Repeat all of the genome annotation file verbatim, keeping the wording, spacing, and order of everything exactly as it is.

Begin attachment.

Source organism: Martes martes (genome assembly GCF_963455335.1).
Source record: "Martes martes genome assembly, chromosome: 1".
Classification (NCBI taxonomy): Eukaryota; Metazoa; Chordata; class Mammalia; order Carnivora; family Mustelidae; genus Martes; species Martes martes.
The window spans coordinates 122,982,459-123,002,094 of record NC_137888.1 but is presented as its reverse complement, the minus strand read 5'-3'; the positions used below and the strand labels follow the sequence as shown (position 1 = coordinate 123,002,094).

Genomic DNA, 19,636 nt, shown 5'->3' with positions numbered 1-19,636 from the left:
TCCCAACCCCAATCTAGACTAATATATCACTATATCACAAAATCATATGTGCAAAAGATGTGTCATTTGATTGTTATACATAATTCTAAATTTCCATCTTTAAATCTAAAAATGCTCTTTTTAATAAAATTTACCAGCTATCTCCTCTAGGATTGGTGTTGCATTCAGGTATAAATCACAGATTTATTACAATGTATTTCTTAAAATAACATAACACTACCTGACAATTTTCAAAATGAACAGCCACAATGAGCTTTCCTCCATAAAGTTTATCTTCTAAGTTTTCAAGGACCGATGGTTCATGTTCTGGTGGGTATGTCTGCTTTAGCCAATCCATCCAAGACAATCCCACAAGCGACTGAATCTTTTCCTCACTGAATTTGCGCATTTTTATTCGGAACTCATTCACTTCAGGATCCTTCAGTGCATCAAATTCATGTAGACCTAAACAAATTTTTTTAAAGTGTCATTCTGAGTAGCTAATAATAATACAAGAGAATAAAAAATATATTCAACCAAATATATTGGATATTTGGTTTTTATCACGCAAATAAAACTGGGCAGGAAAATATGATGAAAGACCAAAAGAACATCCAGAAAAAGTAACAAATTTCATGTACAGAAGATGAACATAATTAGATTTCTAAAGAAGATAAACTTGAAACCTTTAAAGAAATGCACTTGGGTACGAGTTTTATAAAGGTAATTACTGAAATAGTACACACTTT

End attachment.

Source organism: Martes martes (genome assembly GCF_963455335.1).
Source record: "Martes martes genome assembly, chromosome: 1".
Classification (NCBI taxonomy): Eukaryota; Metazoa; Chordata; class Mammalia; order Carnivora; family Mustelidae; genus Martes; species Martes martes.
The window spans coordinates 122,982,459-123,002,094 of record NC_137888.1 but is presented as its reverse complement, the minus strand read 5'-3'; the positions used below and the strand labels follow the sequence as shown (position 1 = coordinate 123,002,094).

Genomic DNA, 19,636 nt, shown 5'->3' with positions numbered 1-19,636 from the left:
TCCCAACCCCAATCTAGACTAATATATCACTATATCACAAAATCATATGTGCAAAAGATGTGTCATTTGATTGTTATACATAATTCTAAATTTCCATCTTTAAATCTAAAAATGCTCTTTTTAATAAAATTTACCAGCTATCTCCTCTAGGATTGGTGTTGCATTCAGGTATAAATCACAGATTTATTACAATGTATTTCTTAAAATAACATAACACTACCTGACAATTTTCAAAATGAACAGCCACAATGAGCTTTCCTCCATAAAGTTTATCTTCTAAGTTTTCAAGGACCGATGGTTCATGTTCTGGTGGGTATGTCTGCTTTAGCCAATCCATCCAAGACAATCCCACAAGCGACTGAATCTTTTCCTCACTGAATTTGCGCATTTTTATTCGGAACTCATTCACTTCAGGATCCTTCAGTGCATCAAATTCATGTAGACCTAAACAAATTTTTTTAAAGTGTCATTCTGAGTAGCTAATAATAATACAAGAGAATAAAAAATATATTCAACCAAATATATTGGATATTTGGTTTTTATCACGCAAATAAAACTGGGCAGGAAAATATGATGAAAGACCAAAAGAACATCCAGAAAAAGTAACAAATTTCATGTACAGAAGATGAACATAATTAGATTTCTAAAGAAGATAAACTTGAAACCTTTAAAGAAATGCACTTGGGTACGAGTTTTATAAAGGTAATTACTGAAATAGTACACACTTT